Wednesday, June 22, 2016

Alternative energy in Wyoming doesn't mean alternative jobs for displaced coal miners

While the coal and wind energy industries are on opposite trajectories, out of work coal miners struggle to find gainful employment in clean energy.

About 66 percent of U.S. electricity is still produced by burning coal and natural gas; just 7 percent comes from renewable sources such as wind and solar, The New York Times reports. But market forces and government regulations are rapidly changing the energy landscape.

President Obama's climate change regulations, the Clean Power Plan, have taken direct aim at coal. The Department of the Interior has halted new mines on public lands. In addition, the international Paris agreement on climate change could make efforts to end the burning of coal a global campaign.

These policies are closing the remaining coal-fired plants and freezing the construction of new ones, but they also aim to aggressively increase the production of renewable power. The Clean Power Plan has a goal for 20 percent of the nation’s electricity to come from wind, solar and other clean sources by 2030. Hillary Clinton, presumptive Democratic presidential nominee, has pledged to raise that amount to 33 percent by 2027, The Times reports.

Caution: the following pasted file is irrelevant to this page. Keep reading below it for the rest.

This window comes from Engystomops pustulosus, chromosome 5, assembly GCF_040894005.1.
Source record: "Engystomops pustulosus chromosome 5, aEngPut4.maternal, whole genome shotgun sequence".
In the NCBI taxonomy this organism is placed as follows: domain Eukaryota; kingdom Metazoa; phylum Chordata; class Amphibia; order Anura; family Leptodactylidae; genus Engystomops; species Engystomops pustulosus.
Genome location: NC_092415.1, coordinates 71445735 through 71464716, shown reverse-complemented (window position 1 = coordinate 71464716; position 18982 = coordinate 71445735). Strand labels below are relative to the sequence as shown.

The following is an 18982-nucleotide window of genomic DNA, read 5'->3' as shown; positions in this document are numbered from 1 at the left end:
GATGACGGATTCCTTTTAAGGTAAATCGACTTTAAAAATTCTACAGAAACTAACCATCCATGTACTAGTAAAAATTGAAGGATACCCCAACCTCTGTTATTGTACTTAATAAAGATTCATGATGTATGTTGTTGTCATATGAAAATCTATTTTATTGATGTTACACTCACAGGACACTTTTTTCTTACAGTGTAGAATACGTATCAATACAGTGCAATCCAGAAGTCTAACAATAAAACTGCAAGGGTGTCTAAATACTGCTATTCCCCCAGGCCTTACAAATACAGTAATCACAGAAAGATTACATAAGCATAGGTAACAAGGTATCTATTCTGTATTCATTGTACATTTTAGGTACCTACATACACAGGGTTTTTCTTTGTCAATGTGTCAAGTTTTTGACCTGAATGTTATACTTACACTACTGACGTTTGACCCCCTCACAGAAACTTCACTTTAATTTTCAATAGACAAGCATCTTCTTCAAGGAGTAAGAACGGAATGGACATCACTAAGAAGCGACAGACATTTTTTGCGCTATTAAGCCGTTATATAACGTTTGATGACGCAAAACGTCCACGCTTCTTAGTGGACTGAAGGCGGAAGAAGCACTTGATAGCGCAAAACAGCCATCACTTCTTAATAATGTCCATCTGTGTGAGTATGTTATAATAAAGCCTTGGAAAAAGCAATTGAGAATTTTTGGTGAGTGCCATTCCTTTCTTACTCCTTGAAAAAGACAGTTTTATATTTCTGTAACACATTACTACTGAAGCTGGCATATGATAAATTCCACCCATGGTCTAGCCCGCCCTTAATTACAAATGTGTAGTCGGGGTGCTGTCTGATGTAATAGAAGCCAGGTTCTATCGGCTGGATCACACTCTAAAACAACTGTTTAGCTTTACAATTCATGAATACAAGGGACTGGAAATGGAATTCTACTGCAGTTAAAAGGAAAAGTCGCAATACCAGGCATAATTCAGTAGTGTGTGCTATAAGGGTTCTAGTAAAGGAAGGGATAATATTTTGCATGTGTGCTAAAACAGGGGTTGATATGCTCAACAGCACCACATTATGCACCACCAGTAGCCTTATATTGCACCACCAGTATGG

In Wyoming, for example, about 600 coal miners have been laid off this year alone, and thousands more job cuts are expected this summer, the Times noted. In with a population of fewer than 600,000 people, those cuts are taking a toll.

Wyoming also offers prime real estate for wind farms. The Anschutz Corp. is set to begin construction later this year or early 2017 on a Carbon County wind farm that will cover some 2,000 acres. When completed, it will be the largest wind power producer in North America, generating enough electricity to power about a million homes, the Times reports. Construction will create about 900 seasonal jobs over the course of the decade it's expected to take to complete and then about 150 full-time jobs to operate and maintain it.

If payroll cuts in Wyoming's coal industry continue as predicted, the number of jobs created by wind farms will not match the number lost in coal, and the vast majority of wind jobs are temporary. Also, the limited number of full-time wind jobs don't pay as well in general as those in coal. A wind turbine technician makes an average of about $51,000 per year, compared to $82,000 for coal miners.

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